On the other hand, receiving messages test results weren’t so impressive, I tested competing consumers and asynchronous parameters (which cannot be uses in all use cases). My configuration is in the module performance-test of the github code repository, where you can play with the configuration parameters of the bundle and get your own conclusions.


Oracle AQ: working with PL/SQL asynchronous notifications

I like Oracle Streams Advanced Queuing (AQ), it’s reliable and fast. I’ve been working with this technology for the last four years, with 10g and 11g database versions; most of the time, I’ve had to interact with Java EE systems, through Java Message Service (JMS), which it’s fully supported by Oracle AQ. JMS has Message Driven Beans (MDB) as the standard way to consume messages in Java EE, as its counter part on the Oracle database you can register asynchronous notifications to PL/SQL procedures. To be perfectly honest, I’ve always considered that the configuration of this functionality is a bit tricky, because sometimes you don’t get an error, it simply doesn’t work. That’s why I’m writing this post, to present a simple example of PLSQL asynchronous notifications that you can download from github.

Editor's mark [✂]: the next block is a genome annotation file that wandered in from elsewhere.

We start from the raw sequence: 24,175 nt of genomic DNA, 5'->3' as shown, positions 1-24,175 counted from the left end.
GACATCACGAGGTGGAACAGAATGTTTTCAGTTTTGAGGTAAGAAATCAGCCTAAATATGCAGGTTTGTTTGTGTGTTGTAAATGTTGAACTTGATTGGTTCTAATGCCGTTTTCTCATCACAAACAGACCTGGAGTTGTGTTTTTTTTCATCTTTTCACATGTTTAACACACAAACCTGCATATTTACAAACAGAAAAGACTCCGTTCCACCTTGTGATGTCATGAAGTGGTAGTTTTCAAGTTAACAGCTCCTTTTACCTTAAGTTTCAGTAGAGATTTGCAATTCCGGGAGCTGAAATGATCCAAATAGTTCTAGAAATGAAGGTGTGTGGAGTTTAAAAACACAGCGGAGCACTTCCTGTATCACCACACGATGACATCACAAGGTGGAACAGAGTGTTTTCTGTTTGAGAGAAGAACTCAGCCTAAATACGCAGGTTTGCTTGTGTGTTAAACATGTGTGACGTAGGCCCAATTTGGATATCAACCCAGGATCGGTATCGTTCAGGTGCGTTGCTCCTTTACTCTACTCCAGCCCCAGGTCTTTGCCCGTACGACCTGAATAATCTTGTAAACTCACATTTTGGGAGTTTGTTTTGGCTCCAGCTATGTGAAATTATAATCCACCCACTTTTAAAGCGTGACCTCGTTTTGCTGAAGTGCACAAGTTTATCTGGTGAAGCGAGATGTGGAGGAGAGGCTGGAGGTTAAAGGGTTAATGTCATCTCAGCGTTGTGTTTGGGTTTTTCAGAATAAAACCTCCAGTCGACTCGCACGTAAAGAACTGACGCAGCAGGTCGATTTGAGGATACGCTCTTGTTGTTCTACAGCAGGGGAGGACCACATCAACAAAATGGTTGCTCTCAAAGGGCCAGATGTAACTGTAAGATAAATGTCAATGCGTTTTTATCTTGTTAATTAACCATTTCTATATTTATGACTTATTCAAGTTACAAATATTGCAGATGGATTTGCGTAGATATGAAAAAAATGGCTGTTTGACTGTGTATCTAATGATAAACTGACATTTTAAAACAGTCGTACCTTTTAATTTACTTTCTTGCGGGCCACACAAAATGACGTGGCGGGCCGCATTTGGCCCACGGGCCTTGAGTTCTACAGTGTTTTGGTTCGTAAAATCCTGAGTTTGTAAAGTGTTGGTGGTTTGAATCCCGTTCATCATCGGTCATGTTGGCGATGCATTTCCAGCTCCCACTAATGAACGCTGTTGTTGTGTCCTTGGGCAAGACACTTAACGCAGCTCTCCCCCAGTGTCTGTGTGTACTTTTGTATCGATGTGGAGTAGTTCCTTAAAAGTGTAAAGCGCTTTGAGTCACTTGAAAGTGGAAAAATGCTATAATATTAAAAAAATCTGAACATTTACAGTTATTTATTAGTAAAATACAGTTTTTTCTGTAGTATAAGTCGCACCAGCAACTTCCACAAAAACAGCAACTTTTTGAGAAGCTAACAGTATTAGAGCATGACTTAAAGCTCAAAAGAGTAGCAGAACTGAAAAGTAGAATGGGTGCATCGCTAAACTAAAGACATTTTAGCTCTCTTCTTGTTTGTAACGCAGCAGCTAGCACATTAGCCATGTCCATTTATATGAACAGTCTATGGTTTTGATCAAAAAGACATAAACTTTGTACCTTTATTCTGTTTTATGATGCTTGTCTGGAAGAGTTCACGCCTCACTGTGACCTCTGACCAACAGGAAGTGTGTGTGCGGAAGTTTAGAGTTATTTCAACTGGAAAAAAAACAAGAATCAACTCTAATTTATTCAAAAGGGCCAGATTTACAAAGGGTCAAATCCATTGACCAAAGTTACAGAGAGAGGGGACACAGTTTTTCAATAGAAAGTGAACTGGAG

The first point that I’d like to deal is the sign of the callback procedure, standalone or belonging to a package, that will consume the messages:

procedure receive_message_callback (
   context  raw,
   reginfo  sys.aq$_reg_info,
   descr    sys.aq$_descriptor,
   payload  raw,
   payloadl number
);

I think that the key here is the type of the argument payload: raw or varchar2, depending on the type of the message. I’ve prepared my sample with my personal Oracle Database Express Edition 11g Release 2, where I couldn’t work with Oracle AQ JMS types, so I’ve used a custom data type as the payload of the messages, which implies that the payload argument type has to be raw, but if you work, for example, with JMS Text Messages, SYS.AQ$_JMS_TEXT_MESSAGE in Oracle AQ, the payload argument type has to be varchar2.